A Supreme Court Bench comprising of Justice A.R. Dave, Justice J. Chelameswar and Justice M.B. Lokur has restrained all High Courts from entertaining any petition challenging validity of the 121st Constitutional Amendment Act and the National Judicial Appointments Commission (NJAC) Act brought to replace the collegium system introduced in 1993.
The Apex Court, on Tuesday, began heading on the validity of the Acts. Senior advocates Fali Nariman and Anil Divan, who were appearing for Supreme Court Advocates-on-Record Association (SCAORA) and an advocate respectively, contended that the NJAC would erode the independence of the judiciary.
Mr. Nariman and Mr. Divan had stressed that fait accompli should not be allowed to take place and an order should be passed to maintain status quo by referring the matter before a five-judge Constitution Bench otherwise the entire exercise would become a "dodo".
Attorney General Mukul Rohatgi contended before the Supreme Court that the question of an interim order of stay does not arise since the Acts haven’t been notified yet. "It is our stand that Parliament has absolute power and competence to pass Constitutional amendments and legislation," the AG said, adding that in an overwhelming manner Parliament and states have brought about the change and the "will" of the legislature cannot be ignored.
The AG also questioned the “fear” associated with the petitions since the seniority of judges in appointing the CJI has not been touched in the NJAC Act.
The AG also responded to the contention that the Acts erode the basic structure of the Indian Constitution, by stating that, "The Constitution did not say that three judges will sit together and decide the appointment of judges."
The AG further averred that the apprehension of the other side is "alarmist" and said that "there was no basis to say that executive will gang up".
The Centre was supported by Senior Advocate Dushyant Dave, who intervened on behalf of the Supreme Court Bar Association (SCBA). He asserted that the present legislation is a "brilliant mixture of executives, judiciary and the civil society".
He also said the functioning of the collegium system has always been shrouded in secrecy and moreover, "there is no cause of action today as the Acts are not notified".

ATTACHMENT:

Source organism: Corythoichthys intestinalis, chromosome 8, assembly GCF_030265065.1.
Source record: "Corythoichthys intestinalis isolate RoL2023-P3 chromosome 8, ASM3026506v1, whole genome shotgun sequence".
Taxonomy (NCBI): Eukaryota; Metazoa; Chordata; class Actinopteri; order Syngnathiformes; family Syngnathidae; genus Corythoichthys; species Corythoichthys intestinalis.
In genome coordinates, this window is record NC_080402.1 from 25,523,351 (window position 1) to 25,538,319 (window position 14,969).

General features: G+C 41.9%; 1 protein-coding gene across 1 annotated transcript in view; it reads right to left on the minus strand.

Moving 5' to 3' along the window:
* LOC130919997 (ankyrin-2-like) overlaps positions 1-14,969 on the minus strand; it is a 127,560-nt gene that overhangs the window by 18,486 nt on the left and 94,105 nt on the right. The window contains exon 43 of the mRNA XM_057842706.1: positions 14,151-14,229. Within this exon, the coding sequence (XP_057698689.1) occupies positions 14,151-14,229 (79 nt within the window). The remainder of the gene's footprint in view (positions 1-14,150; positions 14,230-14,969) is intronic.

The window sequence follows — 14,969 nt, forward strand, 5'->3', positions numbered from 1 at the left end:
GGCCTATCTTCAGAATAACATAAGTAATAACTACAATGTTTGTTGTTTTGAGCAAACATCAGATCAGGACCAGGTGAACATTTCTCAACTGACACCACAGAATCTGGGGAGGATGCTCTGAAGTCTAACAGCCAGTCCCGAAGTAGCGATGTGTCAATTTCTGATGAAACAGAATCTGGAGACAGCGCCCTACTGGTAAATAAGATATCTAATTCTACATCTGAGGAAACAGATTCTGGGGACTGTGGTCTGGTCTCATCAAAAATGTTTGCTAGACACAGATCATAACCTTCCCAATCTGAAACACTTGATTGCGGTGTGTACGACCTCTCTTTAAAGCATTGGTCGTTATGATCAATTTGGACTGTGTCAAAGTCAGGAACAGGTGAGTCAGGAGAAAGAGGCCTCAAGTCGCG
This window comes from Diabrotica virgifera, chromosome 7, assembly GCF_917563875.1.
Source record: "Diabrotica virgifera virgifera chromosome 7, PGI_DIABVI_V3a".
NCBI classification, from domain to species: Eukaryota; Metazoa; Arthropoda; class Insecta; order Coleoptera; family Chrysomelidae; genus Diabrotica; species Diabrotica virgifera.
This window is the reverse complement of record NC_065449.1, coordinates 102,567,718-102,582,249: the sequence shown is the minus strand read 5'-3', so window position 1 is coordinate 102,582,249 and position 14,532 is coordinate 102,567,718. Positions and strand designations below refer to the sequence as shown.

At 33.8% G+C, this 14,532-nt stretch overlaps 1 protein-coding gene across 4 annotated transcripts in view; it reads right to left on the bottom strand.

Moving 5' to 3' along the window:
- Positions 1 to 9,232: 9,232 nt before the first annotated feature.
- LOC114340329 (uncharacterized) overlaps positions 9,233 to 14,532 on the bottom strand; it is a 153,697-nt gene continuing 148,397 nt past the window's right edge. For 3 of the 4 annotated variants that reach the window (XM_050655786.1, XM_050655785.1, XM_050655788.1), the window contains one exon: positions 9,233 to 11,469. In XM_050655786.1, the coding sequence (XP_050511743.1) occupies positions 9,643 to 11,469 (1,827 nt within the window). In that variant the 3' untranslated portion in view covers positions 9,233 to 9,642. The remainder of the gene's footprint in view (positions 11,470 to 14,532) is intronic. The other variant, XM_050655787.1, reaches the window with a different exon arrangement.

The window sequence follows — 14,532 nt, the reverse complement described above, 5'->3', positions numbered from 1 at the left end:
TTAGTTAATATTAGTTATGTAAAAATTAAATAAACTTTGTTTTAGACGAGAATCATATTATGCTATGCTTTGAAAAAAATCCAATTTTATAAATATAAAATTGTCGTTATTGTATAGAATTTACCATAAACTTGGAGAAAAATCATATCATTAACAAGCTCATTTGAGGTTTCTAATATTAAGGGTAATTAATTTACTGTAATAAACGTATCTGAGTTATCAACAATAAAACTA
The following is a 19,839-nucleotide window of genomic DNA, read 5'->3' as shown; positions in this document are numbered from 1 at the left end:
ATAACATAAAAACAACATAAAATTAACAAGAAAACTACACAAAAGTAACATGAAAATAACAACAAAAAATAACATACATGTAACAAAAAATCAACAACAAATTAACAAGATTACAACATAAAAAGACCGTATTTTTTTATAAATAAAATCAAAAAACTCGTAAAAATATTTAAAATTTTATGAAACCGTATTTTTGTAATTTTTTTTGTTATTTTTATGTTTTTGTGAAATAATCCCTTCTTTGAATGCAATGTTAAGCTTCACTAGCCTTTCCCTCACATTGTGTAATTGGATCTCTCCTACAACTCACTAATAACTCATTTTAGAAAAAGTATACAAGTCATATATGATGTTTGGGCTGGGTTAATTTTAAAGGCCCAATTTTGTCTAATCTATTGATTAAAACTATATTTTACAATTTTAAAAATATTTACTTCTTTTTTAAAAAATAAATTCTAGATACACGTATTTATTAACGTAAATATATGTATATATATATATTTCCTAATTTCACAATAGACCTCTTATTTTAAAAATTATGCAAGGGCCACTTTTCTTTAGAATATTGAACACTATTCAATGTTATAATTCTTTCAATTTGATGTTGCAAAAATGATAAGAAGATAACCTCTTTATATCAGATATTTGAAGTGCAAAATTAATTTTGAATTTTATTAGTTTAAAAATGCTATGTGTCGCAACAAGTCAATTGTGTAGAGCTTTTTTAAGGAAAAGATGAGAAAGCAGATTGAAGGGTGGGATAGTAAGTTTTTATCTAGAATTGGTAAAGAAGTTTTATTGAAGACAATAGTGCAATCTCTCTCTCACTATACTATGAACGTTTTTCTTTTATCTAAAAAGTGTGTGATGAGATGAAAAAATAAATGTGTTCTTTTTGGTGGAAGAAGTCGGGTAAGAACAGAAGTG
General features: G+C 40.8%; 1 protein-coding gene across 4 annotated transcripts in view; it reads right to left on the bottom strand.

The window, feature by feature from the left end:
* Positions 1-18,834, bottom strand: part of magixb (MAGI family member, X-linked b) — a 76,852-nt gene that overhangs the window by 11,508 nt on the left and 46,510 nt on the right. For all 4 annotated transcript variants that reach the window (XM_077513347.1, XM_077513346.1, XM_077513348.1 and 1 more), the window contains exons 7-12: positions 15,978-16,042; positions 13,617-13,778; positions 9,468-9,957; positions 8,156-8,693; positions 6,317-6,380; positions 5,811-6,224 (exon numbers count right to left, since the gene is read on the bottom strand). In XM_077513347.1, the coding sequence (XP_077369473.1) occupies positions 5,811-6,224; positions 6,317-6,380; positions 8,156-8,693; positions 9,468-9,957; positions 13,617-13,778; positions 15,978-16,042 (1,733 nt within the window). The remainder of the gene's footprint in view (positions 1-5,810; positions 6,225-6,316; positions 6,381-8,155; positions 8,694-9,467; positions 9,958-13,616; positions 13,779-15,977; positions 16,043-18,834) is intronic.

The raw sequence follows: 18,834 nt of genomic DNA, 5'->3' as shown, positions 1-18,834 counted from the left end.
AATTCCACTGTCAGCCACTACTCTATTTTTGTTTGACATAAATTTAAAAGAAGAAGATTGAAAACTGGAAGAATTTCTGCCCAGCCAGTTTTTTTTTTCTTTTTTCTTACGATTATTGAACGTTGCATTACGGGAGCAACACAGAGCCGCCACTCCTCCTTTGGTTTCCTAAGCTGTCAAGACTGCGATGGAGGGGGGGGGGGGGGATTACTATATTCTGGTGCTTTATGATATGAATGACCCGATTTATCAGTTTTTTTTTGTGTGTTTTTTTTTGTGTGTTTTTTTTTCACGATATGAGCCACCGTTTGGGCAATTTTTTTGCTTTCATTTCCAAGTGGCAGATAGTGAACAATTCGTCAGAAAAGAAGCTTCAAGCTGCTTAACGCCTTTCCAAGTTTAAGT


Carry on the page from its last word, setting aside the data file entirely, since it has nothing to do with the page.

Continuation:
Senior advocate T.R. Andhyarujina also supported Centre's stand on the issue saying, "In no country of the world this system of judges appointing their brethren is operating".
The SCBA has termed the stand of the Association of Advocates-on-Record to oppose the legislation, as ‘unfortunate’. "This is unfortunate that the Supreme Court Advocates-On- Record Association (SCAORA) has filed the petition (against the NJAC Act). I had advised against it but they went ahead and filed it," senior advocate and SCBA President Dushyant Dave was quoted as saying.
Fresh Petitions were filed by the Supreme Court in January, by the Supreme Court Advocates on Record Association, Senior Advocate Bhim Singh and Senior Advocate Bishwajit Bhattacharya. Read the Petitions and LiveLaw story here.
Earlier in August, a three Judge Bench of the Supreme Court, comprising of Justice Anil Dave, Justice Chelameswar and Justice Sikri dismissed a batch of PILs challenging the 121st Constitutional amendment and National Judicial Commission Bill 2014, holding it is a “premature” challenge.
However, on being specifically requested by senior advocate Fali S Nariman, who represented the AoR Association, the court had noted in its order that “it would be open to the petitioners to approach this court at an appropriate stage and make all submissions on merits”.
It is this liberty granted to them by the Supreme Court, which is forming the basis for their renewed claim. Senior advocate Bishwajit Bhattacharya, who had earlier challenged the NJAC through a separate petition, still maintains the contention that since the cure seemed to be worse than the disease, it had to be challenged.
Read the National Judicial Appointments Commission Bill, 2014 and The Constitution (One Hundred and Twenty-First Amendment) Bill, 2014, here.
Read more news about the Acts here.